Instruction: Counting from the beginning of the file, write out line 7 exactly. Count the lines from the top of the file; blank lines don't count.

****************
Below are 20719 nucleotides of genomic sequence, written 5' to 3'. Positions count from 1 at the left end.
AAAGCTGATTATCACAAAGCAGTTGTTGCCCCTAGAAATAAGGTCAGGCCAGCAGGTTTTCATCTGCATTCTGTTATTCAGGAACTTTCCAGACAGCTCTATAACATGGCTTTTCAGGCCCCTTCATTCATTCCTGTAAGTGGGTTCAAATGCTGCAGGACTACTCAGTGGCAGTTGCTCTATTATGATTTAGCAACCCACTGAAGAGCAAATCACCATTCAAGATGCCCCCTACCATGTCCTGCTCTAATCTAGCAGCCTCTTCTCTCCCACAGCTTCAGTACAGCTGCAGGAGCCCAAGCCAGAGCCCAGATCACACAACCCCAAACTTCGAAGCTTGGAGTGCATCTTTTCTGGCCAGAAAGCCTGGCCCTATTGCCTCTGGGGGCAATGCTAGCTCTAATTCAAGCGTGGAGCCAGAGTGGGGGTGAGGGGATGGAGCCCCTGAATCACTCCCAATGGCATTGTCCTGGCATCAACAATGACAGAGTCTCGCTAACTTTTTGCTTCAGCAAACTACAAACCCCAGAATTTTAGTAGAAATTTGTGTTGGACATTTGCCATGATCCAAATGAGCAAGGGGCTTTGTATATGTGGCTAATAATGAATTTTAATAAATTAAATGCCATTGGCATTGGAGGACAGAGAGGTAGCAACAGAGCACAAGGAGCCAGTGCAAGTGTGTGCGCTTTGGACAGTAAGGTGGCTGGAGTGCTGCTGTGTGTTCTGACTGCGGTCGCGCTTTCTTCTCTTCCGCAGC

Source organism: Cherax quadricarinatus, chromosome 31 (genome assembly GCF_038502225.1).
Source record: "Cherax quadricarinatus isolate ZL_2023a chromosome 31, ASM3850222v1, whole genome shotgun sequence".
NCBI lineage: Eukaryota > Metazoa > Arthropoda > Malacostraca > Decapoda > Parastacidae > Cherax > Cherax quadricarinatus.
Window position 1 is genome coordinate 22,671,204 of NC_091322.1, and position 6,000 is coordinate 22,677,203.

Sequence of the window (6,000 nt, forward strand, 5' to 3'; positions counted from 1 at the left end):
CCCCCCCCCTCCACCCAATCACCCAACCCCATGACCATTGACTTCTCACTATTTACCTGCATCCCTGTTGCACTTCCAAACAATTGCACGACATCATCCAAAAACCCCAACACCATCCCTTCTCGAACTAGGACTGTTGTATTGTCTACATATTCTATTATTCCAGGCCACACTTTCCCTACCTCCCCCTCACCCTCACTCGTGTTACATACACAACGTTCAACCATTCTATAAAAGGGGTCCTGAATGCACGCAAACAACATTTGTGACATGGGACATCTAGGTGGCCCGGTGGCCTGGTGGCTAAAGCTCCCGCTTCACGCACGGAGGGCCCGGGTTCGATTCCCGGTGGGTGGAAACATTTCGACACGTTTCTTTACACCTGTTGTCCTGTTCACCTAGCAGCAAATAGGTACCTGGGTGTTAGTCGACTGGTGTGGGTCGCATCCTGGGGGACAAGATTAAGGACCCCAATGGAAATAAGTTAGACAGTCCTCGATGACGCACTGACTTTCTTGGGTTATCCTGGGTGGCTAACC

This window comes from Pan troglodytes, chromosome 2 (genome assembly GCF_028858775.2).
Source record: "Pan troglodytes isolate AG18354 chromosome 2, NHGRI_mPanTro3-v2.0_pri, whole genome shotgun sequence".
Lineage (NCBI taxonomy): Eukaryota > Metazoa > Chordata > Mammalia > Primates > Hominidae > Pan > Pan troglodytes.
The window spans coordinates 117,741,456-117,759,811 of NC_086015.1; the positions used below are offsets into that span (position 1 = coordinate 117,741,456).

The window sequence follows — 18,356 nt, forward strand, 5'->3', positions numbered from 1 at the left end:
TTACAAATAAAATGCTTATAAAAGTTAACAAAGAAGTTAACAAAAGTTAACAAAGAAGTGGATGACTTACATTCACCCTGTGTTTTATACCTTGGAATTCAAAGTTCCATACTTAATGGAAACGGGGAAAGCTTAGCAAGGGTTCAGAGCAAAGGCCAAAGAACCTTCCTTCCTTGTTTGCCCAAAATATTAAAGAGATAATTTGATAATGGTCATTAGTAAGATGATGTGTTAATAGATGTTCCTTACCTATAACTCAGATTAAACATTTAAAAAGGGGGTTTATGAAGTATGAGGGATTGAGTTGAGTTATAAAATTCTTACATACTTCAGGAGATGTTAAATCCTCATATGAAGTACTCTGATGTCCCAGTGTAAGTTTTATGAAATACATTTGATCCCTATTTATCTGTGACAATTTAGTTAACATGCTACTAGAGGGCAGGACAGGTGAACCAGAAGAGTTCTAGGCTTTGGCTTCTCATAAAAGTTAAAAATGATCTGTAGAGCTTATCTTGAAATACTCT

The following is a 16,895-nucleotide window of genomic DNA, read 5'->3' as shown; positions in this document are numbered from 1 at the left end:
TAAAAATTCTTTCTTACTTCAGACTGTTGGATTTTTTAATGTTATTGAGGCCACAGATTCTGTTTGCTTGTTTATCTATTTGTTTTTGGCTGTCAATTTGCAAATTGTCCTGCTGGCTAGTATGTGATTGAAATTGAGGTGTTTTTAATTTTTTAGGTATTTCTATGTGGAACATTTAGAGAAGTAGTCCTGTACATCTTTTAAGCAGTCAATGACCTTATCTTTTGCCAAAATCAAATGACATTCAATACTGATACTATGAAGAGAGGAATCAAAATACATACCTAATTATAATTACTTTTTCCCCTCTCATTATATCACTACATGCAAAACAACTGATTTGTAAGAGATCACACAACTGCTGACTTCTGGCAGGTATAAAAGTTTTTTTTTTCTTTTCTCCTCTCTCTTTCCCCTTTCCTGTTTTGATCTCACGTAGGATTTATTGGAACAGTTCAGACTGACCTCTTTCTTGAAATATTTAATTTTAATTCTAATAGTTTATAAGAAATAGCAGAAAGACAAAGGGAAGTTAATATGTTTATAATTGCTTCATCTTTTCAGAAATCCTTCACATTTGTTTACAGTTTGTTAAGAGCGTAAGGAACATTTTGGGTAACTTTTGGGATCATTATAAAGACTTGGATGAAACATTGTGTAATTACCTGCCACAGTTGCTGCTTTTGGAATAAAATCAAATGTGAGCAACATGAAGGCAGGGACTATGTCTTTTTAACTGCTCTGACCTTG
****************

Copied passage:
Sequence of the window (6,000 nt, forward strand, 5' to 3'; positions counted from 1 at the left end):